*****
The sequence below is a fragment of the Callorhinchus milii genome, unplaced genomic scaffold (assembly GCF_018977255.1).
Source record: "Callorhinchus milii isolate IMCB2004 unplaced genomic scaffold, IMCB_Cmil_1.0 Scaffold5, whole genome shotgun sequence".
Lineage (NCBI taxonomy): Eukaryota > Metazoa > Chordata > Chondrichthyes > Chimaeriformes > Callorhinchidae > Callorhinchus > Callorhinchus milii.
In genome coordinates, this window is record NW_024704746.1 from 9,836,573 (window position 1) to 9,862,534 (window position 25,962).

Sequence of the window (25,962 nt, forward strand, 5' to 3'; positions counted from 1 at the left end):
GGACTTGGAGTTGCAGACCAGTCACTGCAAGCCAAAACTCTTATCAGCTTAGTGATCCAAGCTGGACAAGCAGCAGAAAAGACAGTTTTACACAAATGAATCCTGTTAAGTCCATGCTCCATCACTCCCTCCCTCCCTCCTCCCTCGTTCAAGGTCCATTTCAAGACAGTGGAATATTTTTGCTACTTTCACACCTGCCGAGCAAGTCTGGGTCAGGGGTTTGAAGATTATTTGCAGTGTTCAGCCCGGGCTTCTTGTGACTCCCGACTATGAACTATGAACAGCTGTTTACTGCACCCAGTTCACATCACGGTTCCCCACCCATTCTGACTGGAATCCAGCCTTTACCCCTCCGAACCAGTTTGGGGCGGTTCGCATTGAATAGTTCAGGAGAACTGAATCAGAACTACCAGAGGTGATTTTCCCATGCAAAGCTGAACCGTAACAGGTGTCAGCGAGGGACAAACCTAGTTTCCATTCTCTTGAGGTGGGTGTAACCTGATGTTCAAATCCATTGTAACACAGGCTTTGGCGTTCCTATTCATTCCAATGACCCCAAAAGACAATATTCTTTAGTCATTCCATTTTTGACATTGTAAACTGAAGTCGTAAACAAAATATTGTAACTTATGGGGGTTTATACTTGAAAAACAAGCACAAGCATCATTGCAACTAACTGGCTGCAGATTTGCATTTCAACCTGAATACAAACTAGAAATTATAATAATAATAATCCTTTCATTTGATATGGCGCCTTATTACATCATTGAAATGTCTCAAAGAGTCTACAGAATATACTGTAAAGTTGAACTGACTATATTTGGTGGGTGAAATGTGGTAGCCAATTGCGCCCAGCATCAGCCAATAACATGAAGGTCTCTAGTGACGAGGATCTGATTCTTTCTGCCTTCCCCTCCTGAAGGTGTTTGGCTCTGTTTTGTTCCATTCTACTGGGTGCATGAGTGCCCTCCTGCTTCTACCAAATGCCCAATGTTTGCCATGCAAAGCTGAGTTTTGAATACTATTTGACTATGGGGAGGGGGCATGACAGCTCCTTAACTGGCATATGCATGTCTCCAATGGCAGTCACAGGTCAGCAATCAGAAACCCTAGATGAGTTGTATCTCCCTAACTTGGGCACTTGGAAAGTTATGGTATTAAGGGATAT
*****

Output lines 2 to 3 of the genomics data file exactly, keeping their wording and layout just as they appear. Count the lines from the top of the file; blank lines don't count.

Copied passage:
Source record: "Callorhinchus milii isolate IMCB2004 unplaced genomic scaffold, IMCB_Cmil_1.0 Scaffold5, whole genome shotgun sequence".
Lineage (NCBI taxonomy): Eukaryota > Metazoa > Chordata > Chondrichthyes > Chimaeriformes > Callorhinchidae > Callorhinchus > Callorhinchus milii.